On May 5, 1866, the residents of Waterloo held the first complete, community-wide observance of Memorial Day. They dedicated the entire day to honoring the Civil War dead in a solemn and patriotic manner. Throughout the village, flags, draped in mourning, flew at half mast. Ladies prepared wreaths and bouquets for each veteran's grave. Businesses closed, and veterans, civic organizations and townspeople marched to the strains of martial music to the village cemeteries. There, with reverent prayers and patriotic ceremonies, the tradition of Memorial Day was born.
Henry C. Welles, a prominent citizen, first proposed the idea for a day completely devoted to honoring the Civil War dead. General John B. Murray, the Seneca County Clerk, who had commanded the 148th New York Infantry Regiment in the war, quickly advanced the thought and marshaled community support. Since that year, Waterloo has annually observed Memorial Day. New York, in 1873, became the first state to proclaim Memorial Day, or Decoration Day, as it was originally called, a public holiday.
In May, 1966, a joint resolution by the United States Congress and a proclamation by President Lyndon B. Johnson officially recognized Waterloo as the birthplace of Memorial Day.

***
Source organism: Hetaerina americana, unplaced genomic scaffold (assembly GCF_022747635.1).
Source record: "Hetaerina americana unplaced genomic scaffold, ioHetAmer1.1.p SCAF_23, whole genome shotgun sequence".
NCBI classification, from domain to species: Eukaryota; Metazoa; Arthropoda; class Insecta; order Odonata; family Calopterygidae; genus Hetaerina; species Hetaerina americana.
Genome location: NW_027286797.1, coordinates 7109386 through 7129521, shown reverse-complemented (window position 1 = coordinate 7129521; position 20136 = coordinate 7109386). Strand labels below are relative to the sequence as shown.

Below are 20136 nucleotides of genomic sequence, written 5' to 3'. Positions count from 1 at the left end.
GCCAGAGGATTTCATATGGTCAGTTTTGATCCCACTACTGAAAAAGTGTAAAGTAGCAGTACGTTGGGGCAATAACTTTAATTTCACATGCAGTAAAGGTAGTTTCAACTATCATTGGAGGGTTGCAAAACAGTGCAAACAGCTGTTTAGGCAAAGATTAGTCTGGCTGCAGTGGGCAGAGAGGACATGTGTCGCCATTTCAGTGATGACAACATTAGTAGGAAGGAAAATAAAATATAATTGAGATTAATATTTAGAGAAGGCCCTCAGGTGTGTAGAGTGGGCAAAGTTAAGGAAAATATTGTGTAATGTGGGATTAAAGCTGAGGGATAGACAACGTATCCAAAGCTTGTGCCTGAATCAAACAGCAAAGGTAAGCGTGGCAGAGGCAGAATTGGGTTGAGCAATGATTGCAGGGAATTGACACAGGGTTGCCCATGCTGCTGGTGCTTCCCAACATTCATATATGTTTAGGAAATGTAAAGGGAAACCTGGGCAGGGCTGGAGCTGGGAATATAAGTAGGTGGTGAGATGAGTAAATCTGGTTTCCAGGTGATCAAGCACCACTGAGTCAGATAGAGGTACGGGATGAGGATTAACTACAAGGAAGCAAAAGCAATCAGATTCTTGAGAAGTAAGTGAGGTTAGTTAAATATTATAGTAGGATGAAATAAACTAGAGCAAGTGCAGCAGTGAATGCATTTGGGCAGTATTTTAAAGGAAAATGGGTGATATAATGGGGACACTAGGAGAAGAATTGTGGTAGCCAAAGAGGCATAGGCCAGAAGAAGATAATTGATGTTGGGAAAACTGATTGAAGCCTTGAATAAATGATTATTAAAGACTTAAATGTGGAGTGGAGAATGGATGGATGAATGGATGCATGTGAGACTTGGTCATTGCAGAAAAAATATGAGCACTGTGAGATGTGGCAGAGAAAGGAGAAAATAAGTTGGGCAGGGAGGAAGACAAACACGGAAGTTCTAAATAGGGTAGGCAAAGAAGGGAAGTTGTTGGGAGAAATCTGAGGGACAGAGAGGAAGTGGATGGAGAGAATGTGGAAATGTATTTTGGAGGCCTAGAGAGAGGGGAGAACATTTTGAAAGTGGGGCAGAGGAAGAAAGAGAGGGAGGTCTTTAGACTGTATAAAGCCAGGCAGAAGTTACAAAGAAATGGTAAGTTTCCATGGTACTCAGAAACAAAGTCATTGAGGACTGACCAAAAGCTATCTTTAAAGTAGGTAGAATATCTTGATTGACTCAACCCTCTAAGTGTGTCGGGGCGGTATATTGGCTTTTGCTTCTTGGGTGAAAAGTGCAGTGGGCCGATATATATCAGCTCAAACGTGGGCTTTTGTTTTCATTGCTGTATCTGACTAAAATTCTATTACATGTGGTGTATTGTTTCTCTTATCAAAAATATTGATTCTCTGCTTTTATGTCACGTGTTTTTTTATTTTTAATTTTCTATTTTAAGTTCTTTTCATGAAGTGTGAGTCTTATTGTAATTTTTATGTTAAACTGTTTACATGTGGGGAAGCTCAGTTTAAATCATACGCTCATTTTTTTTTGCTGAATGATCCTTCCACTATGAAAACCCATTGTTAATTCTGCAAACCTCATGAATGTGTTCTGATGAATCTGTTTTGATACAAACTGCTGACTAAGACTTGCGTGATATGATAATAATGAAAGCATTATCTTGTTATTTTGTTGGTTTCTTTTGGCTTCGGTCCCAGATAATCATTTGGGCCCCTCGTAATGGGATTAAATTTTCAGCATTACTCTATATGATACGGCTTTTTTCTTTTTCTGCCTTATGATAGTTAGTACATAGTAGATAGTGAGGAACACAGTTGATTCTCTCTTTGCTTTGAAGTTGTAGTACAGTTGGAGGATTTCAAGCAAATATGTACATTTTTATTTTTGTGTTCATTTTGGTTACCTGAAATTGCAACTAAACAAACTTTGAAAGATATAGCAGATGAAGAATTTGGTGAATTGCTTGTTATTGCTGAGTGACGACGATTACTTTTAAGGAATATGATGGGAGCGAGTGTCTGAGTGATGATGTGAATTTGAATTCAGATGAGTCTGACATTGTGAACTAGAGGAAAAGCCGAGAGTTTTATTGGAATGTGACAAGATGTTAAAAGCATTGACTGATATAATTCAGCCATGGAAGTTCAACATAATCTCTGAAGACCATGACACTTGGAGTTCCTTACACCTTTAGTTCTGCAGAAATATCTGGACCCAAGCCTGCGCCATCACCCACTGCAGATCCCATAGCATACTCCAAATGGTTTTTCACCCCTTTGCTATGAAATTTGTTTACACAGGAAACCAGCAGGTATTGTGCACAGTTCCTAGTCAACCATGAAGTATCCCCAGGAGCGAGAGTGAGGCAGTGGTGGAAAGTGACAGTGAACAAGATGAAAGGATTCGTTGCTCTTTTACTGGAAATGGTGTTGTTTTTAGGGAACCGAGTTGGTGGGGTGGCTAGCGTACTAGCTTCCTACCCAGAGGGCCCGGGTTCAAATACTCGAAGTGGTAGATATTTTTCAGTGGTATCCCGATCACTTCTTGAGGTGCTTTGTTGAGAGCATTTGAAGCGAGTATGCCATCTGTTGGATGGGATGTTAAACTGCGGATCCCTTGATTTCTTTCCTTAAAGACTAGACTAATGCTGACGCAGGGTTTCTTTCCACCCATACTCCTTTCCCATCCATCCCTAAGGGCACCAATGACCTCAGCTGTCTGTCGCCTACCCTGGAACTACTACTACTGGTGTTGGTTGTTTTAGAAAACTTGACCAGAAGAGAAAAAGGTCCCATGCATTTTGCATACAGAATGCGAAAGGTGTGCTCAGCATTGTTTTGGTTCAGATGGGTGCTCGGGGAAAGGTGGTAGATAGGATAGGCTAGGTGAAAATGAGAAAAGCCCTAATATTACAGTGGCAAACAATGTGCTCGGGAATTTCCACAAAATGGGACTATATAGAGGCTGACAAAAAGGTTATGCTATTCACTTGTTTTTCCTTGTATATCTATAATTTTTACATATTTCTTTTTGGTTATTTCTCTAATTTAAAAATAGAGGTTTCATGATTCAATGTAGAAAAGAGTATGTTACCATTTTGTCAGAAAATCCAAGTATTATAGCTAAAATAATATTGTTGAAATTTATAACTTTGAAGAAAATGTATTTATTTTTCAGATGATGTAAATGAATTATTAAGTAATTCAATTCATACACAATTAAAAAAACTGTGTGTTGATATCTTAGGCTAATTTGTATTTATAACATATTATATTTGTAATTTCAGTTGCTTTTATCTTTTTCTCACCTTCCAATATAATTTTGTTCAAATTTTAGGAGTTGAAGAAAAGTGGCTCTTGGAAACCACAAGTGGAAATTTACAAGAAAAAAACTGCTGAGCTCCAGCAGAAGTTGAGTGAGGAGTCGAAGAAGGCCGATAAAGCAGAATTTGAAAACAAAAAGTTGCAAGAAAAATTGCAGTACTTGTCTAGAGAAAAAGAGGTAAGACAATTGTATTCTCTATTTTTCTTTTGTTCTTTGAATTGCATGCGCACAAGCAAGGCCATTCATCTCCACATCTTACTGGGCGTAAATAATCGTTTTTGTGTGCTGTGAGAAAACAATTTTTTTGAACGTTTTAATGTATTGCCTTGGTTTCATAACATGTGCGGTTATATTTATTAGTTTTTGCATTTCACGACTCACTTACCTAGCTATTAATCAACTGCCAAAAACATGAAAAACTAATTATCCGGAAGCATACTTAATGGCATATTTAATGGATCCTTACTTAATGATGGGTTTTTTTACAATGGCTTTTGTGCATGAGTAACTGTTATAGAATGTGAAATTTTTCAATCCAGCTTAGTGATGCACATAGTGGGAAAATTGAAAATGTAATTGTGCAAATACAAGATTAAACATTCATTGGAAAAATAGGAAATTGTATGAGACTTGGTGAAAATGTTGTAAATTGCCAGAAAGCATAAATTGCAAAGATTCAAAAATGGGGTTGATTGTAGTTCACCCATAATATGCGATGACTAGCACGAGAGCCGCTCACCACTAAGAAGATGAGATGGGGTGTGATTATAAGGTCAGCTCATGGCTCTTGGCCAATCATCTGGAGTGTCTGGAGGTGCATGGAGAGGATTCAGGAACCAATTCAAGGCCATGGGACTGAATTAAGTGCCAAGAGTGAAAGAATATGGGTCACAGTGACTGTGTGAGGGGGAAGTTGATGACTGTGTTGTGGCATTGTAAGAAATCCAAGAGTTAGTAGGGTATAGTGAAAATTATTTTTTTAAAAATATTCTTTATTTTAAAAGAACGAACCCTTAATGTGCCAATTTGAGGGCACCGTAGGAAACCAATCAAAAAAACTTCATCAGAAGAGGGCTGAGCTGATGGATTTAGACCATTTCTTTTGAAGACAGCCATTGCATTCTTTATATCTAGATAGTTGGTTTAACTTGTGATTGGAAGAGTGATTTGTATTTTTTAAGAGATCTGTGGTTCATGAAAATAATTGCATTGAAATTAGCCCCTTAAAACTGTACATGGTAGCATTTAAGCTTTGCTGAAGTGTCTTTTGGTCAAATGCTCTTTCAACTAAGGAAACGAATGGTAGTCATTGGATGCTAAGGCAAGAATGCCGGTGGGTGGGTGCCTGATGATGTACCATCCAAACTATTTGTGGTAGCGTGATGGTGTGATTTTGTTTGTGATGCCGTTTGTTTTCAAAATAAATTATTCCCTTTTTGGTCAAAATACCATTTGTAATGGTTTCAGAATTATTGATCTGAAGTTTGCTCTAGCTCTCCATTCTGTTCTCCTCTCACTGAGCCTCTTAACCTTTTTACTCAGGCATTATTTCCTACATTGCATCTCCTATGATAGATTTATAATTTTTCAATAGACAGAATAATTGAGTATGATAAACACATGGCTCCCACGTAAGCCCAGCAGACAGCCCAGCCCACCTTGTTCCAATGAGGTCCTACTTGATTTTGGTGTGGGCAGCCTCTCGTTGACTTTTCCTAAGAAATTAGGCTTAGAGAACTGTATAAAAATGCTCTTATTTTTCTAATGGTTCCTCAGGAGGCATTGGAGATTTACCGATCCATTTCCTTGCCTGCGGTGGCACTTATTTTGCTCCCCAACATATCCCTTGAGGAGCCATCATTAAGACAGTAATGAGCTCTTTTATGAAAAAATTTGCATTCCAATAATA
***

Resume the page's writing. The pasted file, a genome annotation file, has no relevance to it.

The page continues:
Memorial Day was originally known as "Decoration Day" because it was a time set aside to honor the nation's Civil War dead by decorating their graves. It was instituted in 1868 to commemorate the sacrifices of Civil War soldiers and has since grown to honor all those who have given their lives in services to their country.
Memorial Day was officially proclaimed on May 5, 1868 by General John Logan and was first observed on May 30, 1868, when flowers were placed on the graves of Union and Confederate soldiers at Arlington National Cemetery. The first state to officially recognize the holiday was New York in 1873. By 1890 it was recognized by all of the northern states.